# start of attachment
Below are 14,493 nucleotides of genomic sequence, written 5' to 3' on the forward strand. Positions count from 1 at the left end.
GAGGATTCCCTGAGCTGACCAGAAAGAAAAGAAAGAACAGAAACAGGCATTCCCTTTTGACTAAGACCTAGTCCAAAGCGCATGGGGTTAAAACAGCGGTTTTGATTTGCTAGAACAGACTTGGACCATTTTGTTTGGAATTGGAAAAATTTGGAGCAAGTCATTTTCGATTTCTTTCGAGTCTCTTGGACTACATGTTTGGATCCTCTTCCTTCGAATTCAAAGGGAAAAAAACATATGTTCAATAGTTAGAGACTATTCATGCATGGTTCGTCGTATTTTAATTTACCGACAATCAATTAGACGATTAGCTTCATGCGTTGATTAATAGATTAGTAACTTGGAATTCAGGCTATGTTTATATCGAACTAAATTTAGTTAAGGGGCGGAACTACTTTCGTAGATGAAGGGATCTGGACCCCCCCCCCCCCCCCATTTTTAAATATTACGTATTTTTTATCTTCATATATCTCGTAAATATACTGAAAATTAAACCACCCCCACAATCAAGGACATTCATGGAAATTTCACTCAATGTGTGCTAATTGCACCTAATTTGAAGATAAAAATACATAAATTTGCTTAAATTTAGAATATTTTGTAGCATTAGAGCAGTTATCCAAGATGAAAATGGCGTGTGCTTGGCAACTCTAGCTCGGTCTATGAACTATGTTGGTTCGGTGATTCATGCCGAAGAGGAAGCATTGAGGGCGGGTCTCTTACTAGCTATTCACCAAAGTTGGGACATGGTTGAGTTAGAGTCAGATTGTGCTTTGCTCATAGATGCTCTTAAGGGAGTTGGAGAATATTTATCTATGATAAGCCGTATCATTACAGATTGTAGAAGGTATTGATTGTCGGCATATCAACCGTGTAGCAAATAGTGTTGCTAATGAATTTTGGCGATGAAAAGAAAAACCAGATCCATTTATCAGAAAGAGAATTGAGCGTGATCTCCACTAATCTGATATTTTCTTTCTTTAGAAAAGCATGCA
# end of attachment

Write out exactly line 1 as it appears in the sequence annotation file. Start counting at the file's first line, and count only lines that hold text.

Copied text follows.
Below are 14,493 nucleotides of genomic sequence, written 5' to 3' on the forward strand. Positions count from 1 at the left end.